Eco-friendly Approaches to the Management of Plant-Parasitic Nematodes

  • Everaldo Antônio LopesEmail author
  • Rosangela Dallemole-Giaretta
  • Wânia dos Santos Neves
  • Douglas Ferreira Parreira
  • Paulo Afonso Ferreira


Eco-friendly approaches have been increasingly used for the management of plant-parasitic nematodes because of growing worldwide concern regarding health risks and environmental contamination caused by nematicides. Avoiding the introduction and spread of nematodes to non-infested areas is the most efficient method of control. Cleaning machinery and equipment, use of healthy planting materials, and quarantine procedures are good examples of preventive practices. In infested fields, nematode populations can be reduced by combining cultural, physical, and biological methods and genetic resistance of plants. The use of resistant crops is one of the most efficient and eco-friendly methods for reducing losses caused by plant-parasitic nematodes. Based on the information on which nematode species/races are prevalent in the field, the grower should choose a resistant crop, when available. Soil plowing and irrigation – named humid fallow – have been used for the management of root-knot nematodes in common bean (Phaseolus vulgaris), lettuce (Lactuca sativa), and okra (Abelmoschus esculentus) in Brazil. Soil steaming, treatment of planting materials with hot water, and soil solarization are recommended for the control of several plant-parasitic nematode species, based on the lethal action of high temperatures. Biofumigation with residues from some species of Brassicaceae and manures releases volatile toxic gases during the degradation process of the organic matter, including isothiocyanates. Non-host or antagonistic plants are also important tools for the integrated management of nematodes. In this context, marigolds (Tagetes erecta and T. patula), crotalaria (Crotalaria spectabilis), sunn hemp (Crotalaria juncea), and velvet bean (Mucuna pruriens) are widely used as antagonistic plants. Soil amendment with crop residues of neem (Azadirachta indica), castor bean (Ricinus communis), velvet bean (Mucuna pruriens), crotalaria (Crotalaria spectabilis), and Brassica spp.; oil seed cakes of neem, castor bean, mustard, and sesame; cattle manure; poultry litter; liquid swine manure; and crab shells release nematotoxic substances during decomposition, provide nutrients to the plants, and increase the population of biocontrol agents. More than 200 species of nematode antagonists have been identified, including fungi, bacteria, nematodes, tardigrades, and collemboles. Fungi and bacteria are the most studied and commercially exploited organisms for nematode control. Several commercial bionematicides have been developed from the nematode-trapping fungi Arthrobotrys, Dactylaria, Dactylella, and Monacrosporium, the egg-parasitic fungi Purpureocillium lilacinum and Pochonia chlamydosporia, the antibiotic bacterium Bacillus species, and the obligate parasite bacterium Pasteuria spp. The anaerobic soil disinfestation is an ecological alternative to soil fumigation for the control of several soilborne pathogens, including nematodes. This technique consists of incorporating organic material that is easily decomposable (C/N ratio from 8 to 20:1) into the soil, irrigating to saturation, and covering the soil with oxygen-impermeable plastic. Accumulation of toxic products from anaerobic decomposition, antagonism by anaerobic organisms, lack of oxygen, and the combination of all of them are the main drivers that explain the efficacy of anaerobic soil disinfestation. Consumers have been demanding higher food security and environmental quality, and this situation will not be different in the future. In this context, scientists’ efforts in discovering new nonchemical strategies for nematode control and improvements in the current methods must be continuous.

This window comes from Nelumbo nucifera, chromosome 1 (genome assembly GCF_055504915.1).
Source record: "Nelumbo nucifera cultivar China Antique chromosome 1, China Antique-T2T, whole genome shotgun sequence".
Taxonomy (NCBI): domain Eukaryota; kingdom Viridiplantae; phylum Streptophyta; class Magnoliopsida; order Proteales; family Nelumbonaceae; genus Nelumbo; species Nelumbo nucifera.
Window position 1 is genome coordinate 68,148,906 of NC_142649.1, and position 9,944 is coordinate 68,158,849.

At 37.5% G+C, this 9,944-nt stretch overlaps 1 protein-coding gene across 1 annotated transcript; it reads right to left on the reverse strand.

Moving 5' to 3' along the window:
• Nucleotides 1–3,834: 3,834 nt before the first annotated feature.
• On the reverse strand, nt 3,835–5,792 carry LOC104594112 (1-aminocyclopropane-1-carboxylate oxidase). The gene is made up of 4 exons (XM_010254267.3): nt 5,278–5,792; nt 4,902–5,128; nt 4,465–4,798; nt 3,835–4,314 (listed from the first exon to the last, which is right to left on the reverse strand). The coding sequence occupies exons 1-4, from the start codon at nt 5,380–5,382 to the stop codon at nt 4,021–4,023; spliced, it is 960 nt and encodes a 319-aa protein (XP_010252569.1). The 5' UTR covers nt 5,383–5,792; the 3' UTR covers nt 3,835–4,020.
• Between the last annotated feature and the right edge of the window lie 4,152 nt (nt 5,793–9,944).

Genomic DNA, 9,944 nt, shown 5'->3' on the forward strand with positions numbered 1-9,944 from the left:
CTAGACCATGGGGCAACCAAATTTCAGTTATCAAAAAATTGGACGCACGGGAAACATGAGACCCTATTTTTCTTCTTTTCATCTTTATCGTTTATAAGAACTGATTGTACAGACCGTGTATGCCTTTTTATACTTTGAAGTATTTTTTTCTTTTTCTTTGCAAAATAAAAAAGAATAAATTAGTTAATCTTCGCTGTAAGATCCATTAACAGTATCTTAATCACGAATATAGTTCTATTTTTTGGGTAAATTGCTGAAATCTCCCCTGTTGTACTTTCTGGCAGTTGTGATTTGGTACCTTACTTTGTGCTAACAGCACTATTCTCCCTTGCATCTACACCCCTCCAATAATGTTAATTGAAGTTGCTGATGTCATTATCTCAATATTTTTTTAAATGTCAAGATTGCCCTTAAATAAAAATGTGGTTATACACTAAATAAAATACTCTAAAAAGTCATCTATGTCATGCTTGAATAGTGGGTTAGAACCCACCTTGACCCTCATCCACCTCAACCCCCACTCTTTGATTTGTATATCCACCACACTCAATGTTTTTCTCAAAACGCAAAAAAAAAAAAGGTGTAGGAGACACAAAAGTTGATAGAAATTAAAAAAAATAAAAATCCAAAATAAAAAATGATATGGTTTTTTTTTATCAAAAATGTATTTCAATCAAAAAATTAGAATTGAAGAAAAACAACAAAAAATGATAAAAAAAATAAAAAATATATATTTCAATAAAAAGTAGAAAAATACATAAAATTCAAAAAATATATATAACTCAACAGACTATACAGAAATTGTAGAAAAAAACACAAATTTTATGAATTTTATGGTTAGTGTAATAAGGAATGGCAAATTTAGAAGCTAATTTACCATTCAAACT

Cyst nematode Lesion nematode Nematode control Root-knot nematode Sustainable agriculture Sustainable management 



E. A. Lopes thanks CNPq for the productivity grant (304663/2014-0).


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Copyright information

© Springer Nature Singapore Pte Ltd. 2019

Authors and Affiliations

  • Everaldo Antônio Lopes
    • 1
    Email author
  • Rosangela Dallemole-Giaretta
    • 2
  • Wânia dos Santos Neves
    • 3
  • Douglas Ferreira Parreira
    • 4
  • Paulo Afonso Ferreira
    • 5
  1. 1.Instituto de Ciências AgráriasUniversidade Federal de ViçosaRio ParanaíbaBrazil
  2. 2.Universidade Tecnológica Federal do ParanáPato BrancoBrazil
  3. 3.Empresa de Pesquisa Agropecuária de Minas Gerais (EPAMIG)EPAMIG SudesteViçosaBrazil
  4. 4.Departamento de FitopatologiaUniversidade Federal de ViçosaViçosaBrazil
  5. 5.Universidade Federal de Mato GrossoBarra do GarçasBrazil

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